Empirically based lumped hydrologic models have an extensive track record of use where as physically based, multi-dimensional distributed models are evolving for various engineering applications. Despite the availability of high resolution data, better computational resources and robust numerical methods, the usage of distributed models is still limited. The purpose of this research is to establish the credibility and usability of distributed hydrologic modeling tools of the United States Army Corps of Engineers (USACE) in order to promote the extended use of distributed models. Two of the USACE models were used as the modeling tools for the study, with Gridded Surface and Subsurface Hydrologic Analysis (GSSHA) representing a distributed and with Hydrologic Engineering Center-Hydrologic Modeling System (HEC-HMS) representing a lumped model. Watershed Modeling System (WMS) was used as the pre- and post-processing tool. The credibility of distributed models has been established by validating that the distributed models are efficient in solving complex hydrologic problems. The distributed and lumped models in HEC-HMS were compared. Similarly, the capabilities of GSSHA and lumped models in HEC-HMS in simulating land use change scenario were compared. The results of these studies were published in peer-reviewed journals. Similarly, the usability of the distributed models was studied taking GSSHA-WMS modeling as a test case. Some of the major issues in GSSHA-modeling using WMS interface were investigated and solutions were proposed to solve such issues. Personal experience with GSSHA and feedback from the students in a graduate class (CE531) and from participants in the USACE GSSHA training course were used to identify such roadblocks. The project being partly funded by the USACE Engineering Research and Development Center (ERDC) and partly by Aquaveo LLC, the research was motivated in improving GSSHA modeling using the WMS interface.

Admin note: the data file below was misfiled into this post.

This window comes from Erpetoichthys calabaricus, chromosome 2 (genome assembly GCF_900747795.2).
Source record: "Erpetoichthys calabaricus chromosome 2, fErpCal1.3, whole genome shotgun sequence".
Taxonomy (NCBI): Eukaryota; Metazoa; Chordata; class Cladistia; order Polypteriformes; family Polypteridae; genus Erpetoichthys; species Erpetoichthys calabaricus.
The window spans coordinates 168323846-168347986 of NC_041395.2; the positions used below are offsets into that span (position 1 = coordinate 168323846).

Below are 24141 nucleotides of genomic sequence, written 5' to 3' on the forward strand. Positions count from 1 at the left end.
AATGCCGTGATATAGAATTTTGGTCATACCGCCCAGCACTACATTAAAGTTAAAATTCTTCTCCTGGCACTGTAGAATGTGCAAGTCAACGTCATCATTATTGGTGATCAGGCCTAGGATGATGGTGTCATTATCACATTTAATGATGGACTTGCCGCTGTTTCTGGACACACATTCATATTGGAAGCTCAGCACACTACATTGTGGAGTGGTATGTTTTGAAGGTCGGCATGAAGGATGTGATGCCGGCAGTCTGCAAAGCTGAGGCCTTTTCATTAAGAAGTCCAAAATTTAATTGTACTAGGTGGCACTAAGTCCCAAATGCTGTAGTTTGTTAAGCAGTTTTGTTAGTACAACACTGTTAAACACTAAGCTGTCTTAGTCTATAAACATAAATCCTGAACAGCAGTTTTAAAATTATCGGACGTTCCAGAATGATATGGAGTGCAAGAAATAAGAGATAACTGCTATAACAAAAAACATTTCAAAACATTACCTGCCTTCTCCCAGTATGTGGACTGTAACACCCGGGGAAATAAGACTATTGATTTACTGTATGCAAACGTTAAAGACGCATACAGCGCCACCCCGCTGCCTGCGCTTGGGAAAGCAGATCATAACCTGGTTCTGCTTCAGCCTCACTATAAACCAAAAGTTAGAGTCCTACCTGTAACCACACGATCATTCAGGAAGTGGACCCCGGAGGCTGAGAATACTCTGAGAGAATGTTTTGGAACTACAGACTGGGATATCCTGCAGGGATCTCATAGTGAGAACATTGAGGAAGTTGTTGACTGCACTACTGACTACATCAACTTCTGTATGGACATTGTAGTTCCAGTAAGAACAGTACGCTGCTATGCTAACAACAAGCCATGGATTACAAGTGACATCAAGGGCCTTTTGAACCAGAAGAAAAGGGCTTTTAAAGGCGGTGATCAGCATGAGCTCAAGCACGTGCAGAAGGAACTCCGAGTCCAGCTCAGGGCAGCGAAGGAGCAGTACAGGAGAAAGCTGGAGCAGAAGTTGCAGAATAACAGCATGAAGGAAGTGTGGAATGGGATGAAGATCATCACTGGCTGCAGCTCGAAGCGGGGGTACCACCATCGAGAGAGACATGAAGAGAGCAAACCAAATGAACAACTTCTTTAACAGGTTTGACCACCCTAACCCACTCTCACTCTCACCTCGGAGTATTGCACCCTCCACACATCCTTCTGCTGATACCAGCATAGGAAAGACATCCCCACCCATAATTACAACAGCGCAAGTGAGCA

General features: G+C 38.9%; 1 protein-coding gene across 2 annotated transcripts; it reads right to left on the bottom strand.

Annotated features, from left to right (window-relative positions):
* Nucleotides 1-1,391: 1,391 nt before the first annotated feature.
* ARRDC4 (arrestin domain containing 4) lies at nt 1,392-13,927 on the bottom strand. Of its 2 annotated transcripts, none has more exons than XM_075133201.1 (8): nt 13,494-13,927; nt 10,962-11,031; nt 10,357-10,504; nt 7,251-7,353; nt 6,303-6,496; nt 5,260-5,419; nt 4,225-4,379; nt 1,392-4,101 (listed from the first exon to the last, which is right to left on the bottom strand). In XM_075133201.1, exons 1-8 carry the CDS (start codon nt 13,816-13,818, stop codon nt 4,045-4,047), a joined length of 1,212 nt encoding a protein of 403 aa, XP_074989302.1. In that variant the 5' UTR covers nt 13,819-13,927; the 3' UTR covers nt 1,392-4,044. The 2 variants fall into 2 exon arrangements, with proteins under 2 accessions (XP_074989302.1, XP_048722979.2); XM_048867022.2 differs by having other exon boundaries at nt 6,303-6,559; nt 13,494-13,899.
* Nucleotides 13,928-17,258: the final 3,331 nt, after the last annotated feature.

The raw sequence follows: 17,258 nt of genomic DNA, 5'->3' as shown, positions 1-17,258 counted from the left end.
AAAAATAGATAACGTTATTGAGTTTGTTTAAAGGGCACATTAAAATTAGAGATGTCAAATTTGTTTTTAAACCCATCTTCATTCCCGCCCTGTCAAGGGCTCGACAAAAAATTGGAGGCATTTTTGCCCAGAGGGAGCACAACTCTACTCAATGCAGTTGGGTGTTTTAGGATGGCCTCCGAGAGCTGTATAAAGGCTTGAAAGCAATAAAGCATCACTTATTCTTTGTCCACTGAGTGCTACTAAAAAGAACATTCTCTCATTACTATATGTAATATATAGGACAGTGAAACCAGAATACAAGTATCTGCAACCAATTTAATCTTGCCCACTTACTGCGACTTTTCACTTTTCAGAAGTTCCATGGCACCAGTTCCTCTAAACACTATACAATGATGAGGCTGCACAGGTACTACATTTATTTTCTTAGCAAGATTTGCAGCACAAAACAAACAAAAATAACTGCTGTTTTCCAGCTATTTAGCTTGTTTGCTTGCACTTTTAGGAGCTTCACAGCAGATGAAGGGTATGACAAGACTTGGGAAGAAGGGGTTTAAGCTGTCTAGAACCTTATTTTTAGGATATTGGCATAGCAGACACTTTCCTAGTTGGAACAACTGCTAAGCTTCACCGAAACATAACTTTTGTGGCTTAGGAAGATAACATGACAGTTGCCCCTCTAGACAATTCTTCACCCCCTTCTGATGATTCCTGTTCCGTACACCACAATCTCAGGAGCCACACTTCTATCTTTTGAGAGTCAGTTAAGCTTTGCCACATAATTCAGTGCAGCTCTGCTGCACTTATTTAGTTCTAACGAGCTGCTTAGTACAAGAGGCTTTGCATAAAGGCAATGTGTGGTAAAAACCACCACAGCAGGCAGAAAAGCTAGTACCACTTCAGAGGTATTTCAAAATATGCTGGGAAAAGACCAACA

College and Department

Ira A. Fulton College of Engineering and Technology; Civil and Environmental Engineering



Date Submitted


Document Type





hydrologic modeling, distributed models, lumped models, GSSHA, HECHMS, land use change modeling